Poll: Bush gets high marks; Minnesotans divided on restrictions
By Michael Khoo
Minnesota Public Radio
October 17, 2001
A new poll shows President Bush's approval ratings have soared since the terrorist attacks of September 11th. The survey, conducted for Minnesota Public Radio, the St. Paul Pioneer Press, and KARE-11 TV, shows 76 percent of Minnesota voters give Bush favorable marks. But while the public is united in its support of the U.S. military campaign in Afghanistan, divisions emerge on how to combat terrorism on the home front.
In a poll conducted in July, 53 percent of Minnesota voters said President bush was doing a good or excellent job in office. Since then, that number has jumped to 84 percent. His unfavorable ratings have dropped.
Chris Dinderman, 37, exemplifies that trend. The independent contractor from North St. Paul was one of 625 likely Minnesota voters contacted late last week for the poll, which has a margin of error of plus or minus four percentage points. He says his support for the president is based on Bush's handling of the terrorist attacks.
"I didn't vote for him. And I wouldn't have. I don't like a lot of what he stands for. But I think that in light what's happening he's kind of taken the bull by the horns, I guess. It got too close to home and somebody had to really act. I think he's done a good job so far," Dinderman said.
State Republican Party spokesman Bill Walsh says he's not surprised to see Bush riding high in a state that has historically leaned Democratic.
"In a war situation, the people of America rally around their president. The party is less relevant. And whoever the president is, we rally around him. I also think the president's been showing tremendous leadership. And he's being recognized for that," Walsh said.
The poll also finds overwhelming support for the U.S. military campaign against Osama bin Laden's al-Qaeda network and the ruling Taliban government.
Jim Broesder,60, of Adrian, Minnesota, is one of the 83 percent of respondents who favor the use of military force. Only 6 percent oppose it. "They've got to do something with those people. And this is the only thing they understand," he said.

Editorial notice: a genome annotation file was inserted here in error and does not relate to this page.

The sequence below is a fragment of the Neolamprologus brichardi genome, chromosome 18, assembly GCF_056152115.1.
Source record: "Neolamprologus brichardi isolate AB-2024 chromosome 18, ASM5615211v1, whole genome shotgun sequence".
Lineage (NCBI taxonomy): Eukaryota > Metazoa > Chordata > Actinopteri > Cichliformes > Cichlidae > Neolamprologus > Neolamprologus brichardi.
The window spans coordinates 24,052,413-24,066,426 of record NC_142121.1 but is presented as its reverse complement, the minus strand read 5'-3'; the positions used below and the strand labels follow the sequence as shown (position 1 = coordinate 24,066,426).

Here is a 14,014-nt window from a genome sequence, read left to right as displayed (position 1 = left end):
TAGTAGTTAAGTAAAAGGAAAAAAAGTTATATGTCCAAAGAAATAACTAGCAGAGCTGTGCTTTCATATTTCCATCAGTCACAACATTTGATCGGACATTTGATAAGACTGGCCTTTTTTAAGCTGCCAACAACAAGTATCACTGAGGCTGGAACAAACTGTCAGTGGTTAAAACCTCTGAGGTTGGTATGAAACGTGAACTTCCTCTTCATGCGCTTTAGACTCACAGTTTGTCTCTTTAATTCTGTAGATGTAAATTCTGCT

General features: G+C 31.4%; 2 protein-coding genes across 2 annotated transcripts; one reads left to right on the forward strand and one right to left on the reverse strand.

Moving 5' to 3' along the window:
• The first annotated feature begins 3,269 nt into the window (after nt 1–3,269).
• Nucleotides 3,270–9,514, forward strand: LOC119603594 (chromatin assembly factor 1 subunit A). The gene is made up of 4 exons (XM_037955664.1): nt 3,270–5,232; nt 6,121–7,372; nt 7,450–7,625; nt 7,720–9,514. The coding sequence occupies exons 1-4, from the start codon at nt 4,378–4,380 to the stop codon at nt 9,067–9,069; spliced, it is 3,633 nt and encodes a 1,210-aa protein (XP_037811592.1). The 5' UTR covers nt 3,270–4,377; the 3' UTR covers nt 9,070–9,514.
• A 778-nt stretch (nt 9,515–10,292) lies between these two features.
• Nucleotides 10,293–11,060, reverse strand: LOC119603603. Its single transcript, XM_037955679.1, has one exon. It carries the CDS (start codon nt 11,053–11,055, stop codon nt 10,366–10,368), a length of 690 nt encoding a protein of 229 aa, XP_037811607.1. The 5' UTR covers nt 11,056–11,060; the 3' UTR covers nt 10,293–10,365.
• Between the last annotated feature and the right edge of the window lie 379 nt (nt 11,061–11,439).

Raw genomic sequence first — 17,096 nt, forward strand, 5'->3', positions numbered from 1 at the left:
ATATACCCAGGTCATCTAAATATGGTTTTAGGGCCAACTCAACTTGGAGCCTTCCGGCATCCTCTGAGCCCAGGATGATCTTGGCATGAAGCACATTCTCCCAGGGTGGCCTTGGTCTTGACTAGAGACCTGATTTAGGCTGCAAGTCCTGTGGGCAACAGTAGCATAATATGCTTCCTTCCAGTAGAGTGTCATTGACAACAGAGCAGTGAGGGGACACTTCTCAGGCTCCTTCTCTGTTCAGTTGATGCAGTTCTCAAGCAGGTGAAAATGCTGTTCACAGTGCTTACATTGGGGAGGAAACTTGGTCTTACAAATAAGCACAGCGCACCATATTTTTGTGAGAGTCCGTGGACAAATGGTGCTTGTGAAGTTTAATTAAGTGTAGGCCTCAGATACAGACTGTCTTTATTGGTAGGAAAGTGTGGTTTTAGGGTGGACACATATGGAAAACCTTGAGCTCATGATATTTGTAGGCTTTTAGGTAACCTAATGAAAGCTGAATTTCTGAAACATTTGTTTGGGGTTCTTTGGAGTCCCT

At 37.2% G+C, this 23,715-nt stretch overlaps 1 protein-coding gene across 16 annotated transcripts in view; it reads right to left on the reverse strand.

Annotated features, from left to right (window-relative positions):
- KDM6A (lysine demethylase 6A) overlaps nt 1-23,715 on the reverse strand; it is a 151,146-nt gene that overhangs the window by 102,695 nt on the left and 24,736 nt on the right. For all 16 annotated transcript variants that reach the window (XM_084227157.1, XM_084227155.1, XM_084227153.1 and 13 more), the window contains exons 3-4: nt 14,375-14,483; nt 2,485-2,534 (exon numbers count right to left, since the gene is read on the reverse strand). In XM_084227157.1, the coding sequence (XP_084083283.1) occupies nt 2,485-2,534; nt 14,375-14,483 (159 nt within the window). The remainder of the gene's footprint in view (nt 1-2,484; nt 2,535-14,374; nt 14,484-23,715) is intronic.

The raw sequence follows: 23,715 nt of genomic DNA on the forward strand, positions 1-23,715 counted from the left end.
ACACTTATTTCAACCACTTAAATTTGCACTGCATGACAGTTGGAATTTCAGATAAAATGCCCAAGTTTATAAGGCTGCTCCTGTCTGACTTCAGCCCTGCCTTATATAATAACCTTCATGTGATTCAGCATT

"I would say the bombing action is the only way that he's going to get to those people. Putting men in there on the ground, I'm afraid, is going to be suicidal. The Russians found that out."
Even so, Broesder, a retired highway maintenance worker, says he'd support the use of ground forces and accept American casualties if necessary.
Kathlene Demars, 73, agrees. Demars is a retired department store worker from Edina. She, like most respondents, supports the current military campaign. But she's also wary of expanding police powers as the hunt for terrorist suspects intensifies at home. While 53 percent of respondents favor easing wire-tapping restrictions, a full quarter oppose it. And Minnesotans are equally divided over the use of national I.D. cards.
Demars says she's particularly concerned about the potential for singling out Arab- or Muslim-Americans. "If you can take an American citizen who happens to be from the Middle East to start with - we all came from some place at one time. That's what made the country great was accepting people for what the were not who they were," Demars said.
Forty-one percent of respondents say law enforcement agencies should be allowed to detain people of Arab or Middle Eastern descent for security or background checks. Forty-six percent oppose such a policy.
Bill Flanigan, a political science professor at the University of Minnesota, says he's not particularly surprised by Bush's sudden popularity, or the divide over how balance civil liberties against domestic security. He says the situation is fluid, and could change as events bear out.
"We're learning an awful lot as these events unfold - anthrax and the public's reaction to something so totally different as a threat. We don't know where public opinion will go if that begins to unfold," according to Flanigan.
An overwhelming number of Minnesotans also support a federal takeover of airport security. Seventy-eight percent say they'd accept higher taxes or increased ticket prices to pay for the additional peace of mind.